mmap v/s malloc

I was browsing LKNB forum and came across a code snippet doing mmap() with MAP_ANONYMOUS flag. The surprise with this mmap() call was the “fd” used in this call. It was -1. Doing a quick read of man pages did not help much. Though it showed that fd argument is ignored if the MAP_ANONYMOUS flag is used.

As usual, I did google and came across this nice link which explains the benefits of using mmap() in special situations:

https://groups.google.com/forum/#!topic/comp.sys.hp.hpux/TNR-GpVK73k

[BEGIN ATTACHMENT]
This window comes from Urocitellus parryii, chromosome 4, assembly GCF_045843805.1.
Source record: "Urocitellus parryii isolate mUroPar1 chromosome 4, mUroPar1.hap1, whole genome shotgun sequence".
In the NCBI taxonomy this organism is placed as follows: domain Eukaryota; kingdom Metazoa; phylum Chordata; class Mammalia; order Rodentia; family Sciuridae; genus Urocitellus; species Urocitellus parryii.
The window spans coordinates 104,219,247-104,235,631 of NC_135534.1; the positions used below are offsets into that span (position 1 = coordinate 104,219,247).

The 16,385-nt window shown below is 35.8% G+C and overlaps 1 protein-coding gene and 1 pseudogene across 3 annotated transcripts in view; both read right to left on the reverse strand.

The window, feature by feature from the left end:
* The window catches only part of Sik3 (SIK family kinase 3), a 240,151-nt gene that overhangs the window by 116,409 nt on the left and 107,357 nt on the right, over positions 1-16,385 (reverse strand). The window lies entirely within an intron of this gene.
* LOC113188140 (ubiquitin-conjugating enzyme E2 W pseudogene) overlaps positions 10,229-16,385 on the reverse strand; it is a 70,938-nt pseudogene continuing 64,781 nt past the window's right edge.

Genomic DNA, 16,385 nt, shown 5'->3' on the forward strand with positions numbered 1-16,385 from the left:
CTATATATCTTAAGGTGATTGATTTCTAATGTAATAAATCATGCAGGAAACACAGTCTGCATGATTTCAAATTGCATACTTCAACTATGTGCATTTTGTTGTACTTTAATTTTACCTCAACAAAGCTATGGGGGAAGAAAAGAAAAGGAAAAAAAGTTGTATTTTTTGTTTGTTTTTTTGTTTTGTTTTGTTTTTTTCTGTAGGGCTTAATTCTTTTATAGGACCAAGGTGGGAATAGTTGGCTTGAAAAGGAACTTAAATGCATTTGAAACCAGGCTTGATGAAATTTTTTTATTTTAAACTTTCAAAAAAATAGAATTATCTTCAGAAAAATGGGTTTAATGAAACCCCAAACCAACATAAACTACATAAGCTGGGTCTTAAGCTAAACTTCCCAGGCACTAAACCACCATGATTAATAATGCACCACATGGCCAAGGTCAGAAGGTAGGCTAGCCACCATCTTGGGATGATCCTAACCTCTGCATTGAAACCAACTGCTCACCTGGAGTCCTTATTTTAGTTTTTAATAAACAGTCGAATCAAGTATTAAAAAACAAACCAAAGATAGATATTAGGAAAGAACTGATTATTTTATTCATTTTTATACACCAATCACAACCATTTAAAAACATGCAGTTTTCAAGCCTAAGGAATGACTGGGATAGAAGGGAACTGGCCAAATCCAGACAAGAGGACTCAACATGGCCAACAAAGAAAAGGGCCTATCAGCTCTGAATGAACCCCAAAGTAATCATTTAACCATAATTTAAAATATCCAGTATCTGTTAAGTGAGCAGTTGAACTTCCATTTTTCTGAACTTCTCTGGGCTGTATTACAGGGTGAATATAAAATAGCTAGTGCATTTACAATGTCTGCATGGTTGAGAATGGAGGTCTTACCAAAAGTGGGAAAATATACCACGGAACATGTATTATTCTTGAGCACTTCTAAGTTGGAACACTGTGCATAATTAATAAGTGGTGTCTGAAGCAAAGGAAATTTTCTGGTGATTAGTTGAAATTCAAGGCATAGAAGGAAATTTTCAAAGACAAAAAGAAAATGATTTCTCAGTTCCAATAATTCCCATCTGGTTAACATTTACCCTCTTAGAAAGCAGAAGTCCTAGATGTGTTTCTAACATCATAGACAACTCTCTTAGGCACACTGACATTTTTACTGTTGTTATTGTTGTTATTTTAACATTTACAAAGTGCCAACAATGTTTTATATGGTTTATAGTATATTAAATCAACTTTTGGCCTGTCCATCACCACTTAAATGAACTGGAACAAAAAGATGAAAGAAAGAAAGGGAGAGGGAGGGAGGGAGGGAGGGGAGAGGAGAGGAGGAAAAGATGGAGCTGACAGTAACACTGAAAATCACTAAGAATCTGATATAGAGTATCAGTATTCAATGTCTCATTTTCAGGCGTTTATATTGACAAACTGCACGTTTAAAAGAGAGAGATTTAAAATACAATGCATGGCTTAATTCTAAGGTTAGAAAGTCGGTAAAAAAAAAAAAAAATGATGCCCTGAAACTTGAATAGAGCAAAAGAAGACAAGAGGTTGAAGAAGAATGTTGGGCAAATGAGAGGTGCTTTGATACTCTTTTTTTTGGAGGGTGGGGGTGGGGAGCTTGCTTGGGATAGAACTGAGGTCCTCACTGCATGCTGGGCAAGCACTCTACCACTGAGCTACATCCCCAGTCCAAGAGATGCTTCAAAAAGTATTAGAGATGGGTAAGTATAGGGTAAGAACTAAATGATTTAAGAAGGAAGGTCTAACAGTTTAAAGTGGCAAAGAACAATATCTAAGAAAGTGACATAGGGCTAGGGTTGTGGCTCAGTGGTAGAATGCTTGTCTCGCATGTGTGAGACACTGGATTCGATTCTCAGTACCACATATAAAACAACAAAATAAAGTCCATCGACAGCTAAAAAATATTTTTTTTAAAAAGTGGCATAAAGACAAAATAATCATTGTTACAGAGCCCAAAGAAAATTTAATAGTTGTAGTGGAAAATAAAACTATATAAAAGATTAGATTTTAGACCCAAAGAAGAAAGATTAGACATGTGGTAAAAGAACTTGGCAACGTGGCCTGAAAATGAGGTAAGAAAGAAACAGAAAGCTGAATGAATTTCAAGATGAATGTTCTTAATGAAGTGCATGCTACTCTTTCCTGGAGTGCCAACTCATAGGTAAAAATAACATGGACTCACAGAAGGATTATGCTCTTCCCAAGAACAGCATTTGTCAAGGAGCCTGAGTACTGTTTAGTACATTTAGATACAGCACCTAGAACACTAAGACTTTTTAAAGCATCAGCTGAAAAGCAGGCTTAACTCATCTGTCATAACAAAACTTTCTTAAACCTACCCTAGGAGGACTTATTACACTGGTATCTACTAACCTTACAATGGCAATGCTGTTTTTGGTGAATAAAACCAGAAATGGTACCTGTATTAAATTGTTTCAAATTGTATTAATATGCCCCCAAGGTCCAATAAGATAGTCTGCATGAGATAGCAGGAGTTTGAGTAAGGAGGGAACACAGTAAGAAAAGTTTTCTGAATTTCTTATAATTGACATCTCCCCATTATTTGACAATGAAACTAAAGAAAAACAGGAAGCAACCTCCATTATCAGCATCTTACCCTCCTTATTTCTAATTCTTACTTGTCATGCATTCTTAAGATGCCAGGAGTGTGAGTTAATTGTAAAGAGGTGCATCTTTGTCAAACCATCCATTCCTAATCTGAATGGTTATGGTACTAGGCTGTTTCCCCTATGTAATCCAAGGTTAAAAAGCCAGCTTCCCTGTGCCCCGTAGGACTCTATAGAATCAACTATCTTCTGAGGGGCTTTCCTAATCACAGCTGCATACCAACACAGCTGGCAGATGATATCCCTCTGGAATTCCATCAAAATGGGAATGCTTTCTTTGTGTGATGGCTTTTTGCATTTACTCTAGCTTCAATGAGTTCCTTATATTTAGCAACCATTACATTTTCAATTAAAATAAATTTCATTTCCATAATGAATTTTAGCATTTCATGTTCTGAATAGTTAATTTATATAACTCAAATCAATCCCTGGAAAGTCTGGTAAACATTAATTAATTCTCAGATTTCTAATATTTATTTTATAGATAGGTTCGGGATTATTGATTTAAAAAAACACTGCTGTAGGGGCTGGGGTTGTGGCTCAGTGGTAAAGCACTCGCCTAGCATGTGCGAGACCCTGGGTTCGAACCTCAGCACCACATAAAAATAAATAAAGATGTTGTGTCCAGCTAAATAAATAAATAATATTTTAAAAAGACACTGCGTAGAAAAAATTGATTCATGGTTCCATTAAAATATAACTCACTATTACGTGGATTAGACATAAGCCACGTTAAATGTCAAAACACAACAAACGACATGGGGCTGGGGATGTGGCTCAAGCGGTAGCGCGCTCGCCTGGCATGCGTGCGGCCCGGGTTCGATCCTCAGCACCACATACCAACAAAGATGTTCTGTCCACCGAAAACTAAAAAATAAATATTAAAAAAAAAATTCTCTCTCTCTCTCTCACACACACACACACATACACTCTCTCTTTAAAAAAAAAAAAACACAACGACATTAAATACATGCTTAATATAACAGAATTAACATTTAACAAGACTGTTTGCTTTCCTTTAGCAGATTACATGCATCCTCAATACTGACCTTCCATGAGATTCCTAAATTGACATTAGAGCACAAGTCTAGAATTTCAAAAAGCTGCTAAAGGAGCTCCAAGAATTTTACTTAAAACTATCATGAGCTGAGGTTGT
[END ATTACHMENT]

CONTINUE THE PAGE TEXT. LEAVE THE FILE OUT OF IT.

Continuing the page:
Wiki page of mmap also has some information on anonymous (and file backed) mapping. Here is the link:

http://en.wikipedia.org/wiki/Mmap#File-backed_and_anonymous

Having said all this, following is the code snippet which triggered all the confusion. The beauty of the code is, it tries to map the NULL address to a valid memory location :-)

#include <stdio.h>
#include <stdlib.h>
#include <sys/mman.h>

int main(void)
{
int *ptr = NULL;
ptr = mmap(0,4096,PROT_READ|PROT_WRITE,MAP_PRIVATE|MAP_ANONYMOUS|MAP_FIXED,-1,0);
if(ptr == MAP_FAILED)
{
perror("Error in mapping\n");
exit(1);
}
printf("After mmap\n");
*ptr = 16;
printf("Contents of address 0x%x is :: %d\n",ptr,*ptr);
return 0;
}

To make above code work, /proc/sys/vm/mmap_min_addr needs to be set to 0.

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